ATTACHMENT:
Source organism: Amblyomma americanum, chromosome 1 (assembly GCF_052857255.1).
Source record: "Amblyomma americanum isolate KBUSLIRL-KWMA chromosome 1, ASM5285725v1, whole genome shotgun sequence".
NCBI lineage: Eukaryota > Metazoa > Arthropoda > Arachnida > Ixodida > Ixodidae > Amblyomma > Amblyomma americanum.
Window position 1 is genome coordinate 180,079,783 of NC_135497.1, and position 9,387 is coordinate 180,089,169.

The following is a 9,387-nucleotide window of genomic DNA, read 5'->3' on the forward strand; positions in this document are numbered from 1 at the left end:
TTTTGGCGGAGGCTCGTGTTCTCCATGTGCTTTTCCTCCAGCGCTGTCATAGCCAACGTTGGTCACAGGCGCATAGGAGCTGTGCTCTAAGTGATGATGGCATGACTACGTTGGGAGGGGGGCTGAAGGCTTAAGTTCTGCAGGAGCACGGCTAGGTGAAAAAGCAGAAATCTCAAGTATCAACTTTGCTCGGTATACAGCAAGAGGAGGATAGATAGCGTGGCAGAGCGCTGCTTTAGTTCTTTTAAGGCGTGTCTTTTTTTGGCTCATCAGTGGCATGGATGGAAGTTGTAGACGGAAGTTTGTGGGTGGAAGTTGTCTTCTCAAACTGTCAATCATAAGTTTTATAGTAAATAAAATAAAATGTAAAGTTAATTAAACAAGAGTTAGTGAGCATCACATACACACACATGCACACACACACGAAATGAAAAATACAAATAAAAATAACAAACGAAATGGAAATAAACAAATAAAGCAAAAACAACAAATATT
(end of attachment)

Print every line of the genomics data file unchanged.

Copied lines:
Source organism: Amblyomma americanum, chromosome 1 (assembly GCF_052857255.1).
Source record: "Amblyomma americanum isolate KBUSLIRL-KWMA chromosome 1, ASM5285725v1, whole genome shotgun sequence".
NCBI lineage: Eukaryota > Metazoa > Arthropoda > Arachnida > Ixodida > Ixodidae > Amblyomma > Amblyomma americanum.
Window position 1 is genome coordinate 180,079,783 of NC_135497.1, and position 9,387 is coordinate 180,089,169.

The following is a 9,387-nucleotide window of genomic DNA, read 5'->3' on the forward strand; positions in this document are numbered from 1 at the left end:
TTTTGGCGGAGGCTCGTGTTCTCCATGTGCTTTTCCTCCAGCGCTGTCATAGCCAACGTTGGTCACAGGCGCATAGGAGCTGTGCTCTAAGTGATGATGGCATGACTACGTTGGGAGGGGGGCTGAAGGCTTAAGTTCTGCAGGAGCACGGCTAGGTGAAAAAGCAGAAATCTCAAGTATCAACTTTGCTCGGTATACAGCAAGAGGAGGATAGATAGCGTGGCAGAGCGCTGCTTTAGTTCTTTTAAGGCGTGTCTTTTTTTGGCTCATCAGTGGCATGGATGGAAGTTGTAGACGGAAGTTTGTGGGTGGAAGTTGTCTTCTCAAACTGTCAATCATAAGTTTTATAGTAAATAAAATAAAATGTAAAGTTAATTAAACAAGAGTTAGTGAGCATCACATACACACACATGCACACACACACGAAATGAAAAATACAAATAAAAATAACAAACGAAATGGAAATAAACAAATAAAGCAAAAACAACAAATATT